By not having talking animals, the filmmakers play with a double-edged sword. Though they sidestep the most problematic aspect of the animated film (the racist stereotypes embodied by the black crows who encouraged Dumbo to take flight), they aren’t able to draw upon the strength of a character like Timothy Q. Mouse, who was Dumbo’s guiding voice. Here he’s a fleeting prop, barely seen in the film. Plus, watching a grown woman ride on little Dumbo is nowhere near as exhilarating as it was to see tiny Timothy flying in Dumbo’s cap. The comedic chorus of catty elephants who mocked the animated Dumbo, bolstering our sympathy for him, are replaced by less-effective and less-entertaining human detractors.
“Baby Mine,” the classic song sequence in which the imprisoned Mrs. Jumbo comforts her forlorn son, could make even the most stone-faced break into waterworks in the original film. Here, it’s given a cursory, almost obligatory treatment. The song is randomly sung by a carnie around a campfire, and the scene omits all the other animal families that reinforced the relatable parent-child bond. Worst of all, its placement within the narrative structure makes it feel unearned. In the animated film, the song lifts poor Dumbo up at his lowest moment, when virtually the whole world is against him, human and animal. Here, almost all of the humans at the circus care about Dumbo’s welfare. He’s not alone at all. Of course we have no idea what the other animals think, as they are voiceless.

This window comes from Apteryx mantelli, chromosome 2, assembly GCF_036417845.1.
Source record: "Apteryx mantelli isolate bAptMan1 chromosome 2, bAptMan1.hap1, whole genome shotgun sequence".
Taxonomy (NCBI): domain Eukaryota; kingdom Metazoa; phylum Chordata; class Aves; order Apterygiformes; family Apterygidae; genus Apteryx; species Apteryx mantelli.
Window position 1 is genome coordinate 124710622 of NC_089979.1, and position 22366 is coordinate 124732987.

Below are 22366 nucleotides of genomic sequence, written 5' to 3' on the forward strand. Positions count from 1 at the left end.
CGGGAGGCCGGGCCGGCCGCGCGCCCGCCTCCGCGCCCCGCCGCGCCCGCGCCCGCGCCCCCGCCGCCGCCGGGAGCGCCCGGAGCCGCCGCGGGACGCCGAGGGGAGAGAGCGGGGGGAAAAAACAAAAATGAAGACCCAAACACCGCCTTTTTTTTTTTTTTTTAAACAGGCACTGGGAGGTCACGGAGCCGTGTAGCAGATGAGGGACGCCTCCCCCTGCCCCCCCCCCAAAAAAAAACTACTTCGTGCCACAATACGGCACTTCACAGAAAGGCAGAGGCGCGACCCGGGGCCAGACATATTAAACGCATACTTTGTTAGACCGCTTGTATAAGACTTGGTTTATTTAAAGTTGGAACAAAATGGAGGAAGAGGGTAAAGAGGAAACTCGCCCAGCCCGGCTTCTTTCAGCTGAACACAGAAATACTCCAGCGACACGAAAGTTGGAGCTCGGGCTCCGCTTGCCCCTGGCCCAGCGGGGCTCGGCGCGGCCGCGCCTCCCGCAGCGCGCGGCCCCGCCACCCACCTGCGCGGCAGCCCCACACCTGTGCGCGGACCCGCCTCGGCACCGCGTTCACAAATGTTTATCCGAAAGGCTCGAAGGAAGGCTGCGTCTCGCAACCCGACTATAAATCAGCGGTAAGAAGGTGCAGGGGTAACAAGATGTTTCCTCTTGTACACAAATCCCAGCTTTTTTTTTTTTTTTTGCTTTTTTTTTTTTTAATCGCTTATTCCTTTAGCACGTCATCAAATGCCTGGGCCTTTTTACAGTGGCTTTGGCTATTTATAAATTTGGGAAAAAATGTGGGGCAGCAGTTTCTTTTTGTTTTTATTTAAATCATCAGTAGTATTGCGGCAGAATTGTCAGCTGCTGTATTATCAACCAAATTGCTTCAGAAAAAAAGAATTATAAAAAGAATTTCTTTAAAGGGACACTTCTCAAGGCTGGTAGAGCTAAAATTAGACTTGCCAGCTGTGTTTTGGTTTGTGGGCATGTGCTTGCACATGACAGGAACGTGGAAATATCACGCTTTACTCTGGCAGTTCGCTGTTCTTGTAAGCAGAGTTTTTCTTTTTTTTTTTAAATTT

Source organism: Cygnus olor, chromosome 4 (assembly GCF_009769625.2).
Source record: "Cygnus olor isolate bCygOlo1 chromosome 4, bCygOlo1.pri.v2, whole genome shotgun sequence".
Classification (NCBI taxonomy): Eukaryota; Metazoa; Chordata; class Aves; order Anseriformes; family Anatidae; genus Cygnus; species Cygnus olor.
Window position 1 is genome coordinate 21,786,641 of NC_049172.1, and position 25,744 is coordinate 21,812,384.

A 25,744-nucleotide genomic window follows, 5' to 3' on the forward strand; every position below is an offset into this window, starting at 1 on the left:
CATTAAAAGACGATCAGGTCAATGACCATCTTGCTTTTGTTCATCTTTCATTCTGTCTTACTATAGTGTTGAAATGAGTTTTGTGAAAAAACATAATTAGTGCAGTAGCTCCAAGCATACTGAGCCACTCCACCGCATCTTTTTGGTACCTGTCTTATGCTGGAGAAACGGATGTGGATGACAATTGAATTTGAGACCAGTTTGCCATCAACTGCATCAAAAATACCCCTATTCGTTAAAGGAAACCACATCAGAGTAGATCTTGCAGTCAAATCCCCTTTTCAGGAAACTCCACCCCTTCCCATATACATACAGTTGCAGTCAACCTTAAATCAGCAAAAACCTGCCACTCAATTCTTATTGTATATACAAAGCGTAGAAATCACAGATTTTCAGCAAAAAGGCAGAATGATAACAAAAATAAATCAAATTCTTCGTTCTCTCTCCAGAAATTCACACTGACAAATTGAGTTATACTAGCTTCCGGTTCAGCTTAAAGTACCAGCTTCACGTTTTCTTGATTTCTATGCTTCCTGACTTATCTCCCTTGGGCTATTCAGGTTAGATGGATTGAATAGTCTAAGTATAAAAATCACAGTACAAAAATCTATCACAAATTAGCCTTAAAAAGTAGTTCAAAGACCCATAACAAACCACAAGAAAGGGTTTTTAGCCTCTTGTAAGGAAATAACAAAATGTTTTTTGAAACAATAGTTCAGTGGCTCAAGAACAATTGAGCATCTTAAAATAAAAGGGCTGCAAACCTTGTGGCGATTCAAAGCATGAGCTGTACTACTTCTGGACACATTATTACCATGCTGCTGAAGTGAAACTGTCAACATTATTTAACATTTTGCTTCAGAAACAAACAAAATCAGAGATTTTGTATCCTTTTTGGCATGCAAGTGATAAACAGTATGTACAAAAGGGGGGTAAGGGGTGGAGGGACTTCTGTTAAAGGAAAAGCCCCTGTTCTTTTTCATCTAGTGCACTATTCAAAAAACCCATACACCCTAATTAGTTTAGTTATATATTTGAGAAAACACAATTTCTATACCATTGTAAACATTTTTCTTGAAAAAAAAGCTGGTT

Much of the emotive drive is hobbled not just by the material, but also by the actors’ abilities to sell it. It’s all so droll and passionless. Farrell shows some depth as a battle-scared war vet early on, but never gets back to that place for any sense of satisfactory resolve. With a deadpan delivery, Parker is wildly miscast – especially in stark contrast to her peppy co-star Hobbins. She would be incredible in a dark indie comedy as an acerbic teen, or in a thriller as a duplicitous enigma. But here, she never quite connects as the courageous beating heart of the picture. Keaton, DeVito and Green’s capabilities, so evident in their previous collaborations with Burton, seem dimmed and lifeless. Keaton’s egomaniacal corporate exploiter doesn’t have an ounce of the charisma of characters like the wildly unhinged BEETLEJUICE, or the magnetism of BATMAN. DeVito’s turn as the ringmaster lacks the same oomph as his similar role in BIG FISH. Green, who smoldered and seduced the camera in DARK SHADOWS, commands attention in her scenes, working Atwood’s stunning, sparkling costumes. However, she can only do so much of the heavy lifting. In a couple spots, she and Dumbo form a glimmer of a connection, but it’s fleeting.
Some moviegoers may show up because of the promise of DUMBO’s tug on their heartstrings. Others may avoid it for the same reason, unwilling to have their heartstrings snapped. Both will be surprised. This reviewer expected to need a whole box of tissues to get through the film, but the eyes were dry from beginning to end.
DUMBO opens on March 29.